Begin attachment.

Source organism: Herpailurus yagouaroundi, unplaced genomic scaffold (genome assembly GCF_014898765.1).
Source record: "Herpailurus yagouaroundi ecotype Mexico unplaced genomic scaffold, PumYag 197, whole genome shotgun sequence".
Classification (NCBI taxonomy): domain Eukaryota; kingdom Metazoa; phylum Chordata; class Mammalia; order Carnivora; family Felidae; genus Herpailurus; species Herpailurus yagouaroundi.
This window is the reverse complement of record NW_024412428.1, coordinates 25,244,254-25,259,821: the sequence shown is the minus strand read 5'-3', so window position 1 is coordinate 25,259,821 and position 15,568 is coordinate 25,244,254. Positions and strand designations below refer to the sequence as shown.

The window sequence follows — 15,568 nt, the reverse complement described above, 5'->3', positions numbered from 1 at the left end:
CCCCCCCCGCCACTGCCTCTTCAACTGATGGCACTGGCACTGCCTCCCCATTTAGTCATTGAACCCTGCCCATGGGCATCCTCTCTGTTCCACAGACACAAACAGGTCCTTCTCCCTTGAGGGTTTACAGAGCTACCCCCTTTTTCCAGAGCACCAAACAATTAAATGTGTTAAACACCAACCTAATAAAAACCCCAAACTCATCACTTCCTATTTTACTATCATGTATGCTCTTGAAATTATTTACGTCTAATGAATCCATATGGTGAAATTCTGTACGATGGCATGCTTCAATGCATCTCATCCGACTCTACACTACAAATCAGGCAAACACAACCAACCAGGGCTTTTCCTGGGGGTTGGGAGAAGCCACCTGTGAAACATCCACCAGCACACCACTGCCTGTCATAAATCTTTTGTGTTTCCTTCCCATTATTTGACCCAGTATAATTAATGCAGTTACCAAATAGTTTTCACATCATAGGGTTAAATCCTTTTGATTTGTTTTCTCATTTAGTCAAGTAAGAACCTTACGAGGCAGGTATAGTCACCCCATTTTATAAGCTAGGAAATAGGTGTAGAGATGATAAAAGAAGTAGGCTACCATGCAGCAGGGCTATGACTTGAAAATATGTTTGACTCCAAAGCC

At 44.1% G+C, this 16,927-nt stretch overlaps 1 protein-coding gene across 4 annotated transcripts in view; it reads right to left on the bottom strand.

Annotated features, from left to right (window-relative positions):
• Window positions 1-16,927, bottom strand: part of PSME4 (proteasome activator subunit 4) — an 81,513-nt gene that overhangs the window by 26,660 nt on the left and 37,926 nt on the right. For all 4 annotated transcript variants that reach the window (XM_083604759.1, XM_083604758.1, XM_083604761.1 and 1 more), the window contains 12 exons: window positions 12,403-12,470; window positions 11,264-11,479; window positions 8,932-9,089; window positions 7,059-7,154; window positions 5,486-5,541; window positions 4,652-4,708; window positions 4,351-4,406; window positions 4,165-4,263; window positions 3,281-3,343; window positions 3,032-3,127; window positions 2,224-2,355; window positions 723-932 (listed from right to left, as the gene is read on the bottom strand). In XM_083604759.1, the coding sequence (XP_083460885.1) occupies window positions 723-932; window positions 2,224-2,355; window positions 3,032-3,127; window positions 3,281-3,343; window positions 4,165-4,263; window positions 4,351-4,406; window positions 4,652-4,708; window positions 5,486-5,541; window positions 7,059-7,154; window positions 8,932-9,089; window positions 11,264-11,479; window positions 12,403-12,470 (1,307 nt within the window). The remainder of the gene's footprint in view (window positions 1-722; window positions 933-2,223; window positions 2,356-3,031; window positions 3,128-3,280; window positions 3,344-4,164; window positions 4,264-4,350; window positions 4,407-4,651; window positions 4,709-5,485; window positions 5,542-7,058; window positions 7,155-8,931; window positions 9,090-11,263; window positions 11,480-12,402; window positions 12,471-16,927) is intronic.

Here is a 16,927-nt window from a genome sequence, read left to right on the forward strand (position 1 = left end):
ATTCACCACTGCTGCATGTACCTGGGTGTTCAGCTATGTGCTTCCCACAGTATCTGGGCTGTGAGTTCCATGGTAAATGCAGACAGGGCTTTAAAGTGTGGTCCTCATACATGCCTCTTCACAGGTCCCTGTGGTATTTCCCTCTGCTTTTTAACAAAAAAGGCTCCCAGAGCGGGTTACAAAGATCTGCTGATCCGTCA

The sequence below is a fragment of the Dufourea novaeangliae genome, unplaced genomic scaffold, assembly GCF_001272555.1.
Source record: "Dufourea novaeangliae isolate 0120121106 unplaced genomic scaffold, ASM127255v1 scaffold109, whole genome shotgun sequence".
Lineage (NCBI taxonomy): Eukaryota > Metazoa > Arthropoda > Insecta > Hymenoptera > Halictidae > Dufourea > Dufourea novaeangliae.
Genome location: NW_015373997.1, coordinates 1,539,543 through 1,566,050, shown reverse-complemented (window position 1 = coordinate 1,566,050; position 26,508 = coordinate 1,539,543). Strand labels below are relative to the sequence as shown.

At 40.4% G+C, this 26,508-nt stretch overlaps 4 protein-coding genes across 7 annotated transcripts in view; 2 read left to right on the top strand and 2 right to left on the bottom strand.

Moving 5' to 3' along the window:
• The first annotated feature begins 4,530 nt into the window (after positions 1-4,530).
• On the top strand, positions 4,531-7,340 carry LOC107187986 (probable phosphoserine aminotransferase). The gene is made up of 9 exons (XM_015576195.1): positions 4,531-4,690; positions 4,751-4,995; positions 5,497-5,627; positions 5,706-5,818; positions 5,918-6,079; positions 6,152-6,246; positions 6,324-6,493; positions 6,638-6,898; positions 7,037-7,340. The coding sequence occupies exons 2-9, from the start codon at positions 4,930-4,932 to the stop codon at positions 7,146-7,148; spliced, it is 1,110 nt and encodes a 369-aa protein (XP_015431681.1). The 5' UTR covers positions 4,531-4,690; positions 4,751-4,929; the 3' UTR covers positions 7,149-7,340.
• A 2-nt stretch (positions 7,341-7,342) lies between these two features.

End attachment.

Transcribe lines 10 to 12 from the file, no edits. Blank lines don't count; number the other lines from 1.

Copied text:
Here is a 16,927-nt window from a genome sequence, read left to right on the forward strand (position 1 = left end):
ATTCACCACTGCTGCATGTACCTGGGTGTTCAGCTATGTGCTTCCCACAGTATCTGGGCTGTGAGTTCCATGGTAAATGCAGACAGGGCTTTAAAGTGTGGTCCTCATACATGCCTCTTCACAGGTCCCTGTGGTATTTCCCTCTGCTTTTTAACAAAAAAGGCTCCCAGAGCGGGTTACAAAGATCTGCTGATCCGTCA

The sequence below is a fragment of the Dufourea novaeangliae genome, unplaced genomic scaffold, assembly GCF_001272555.1.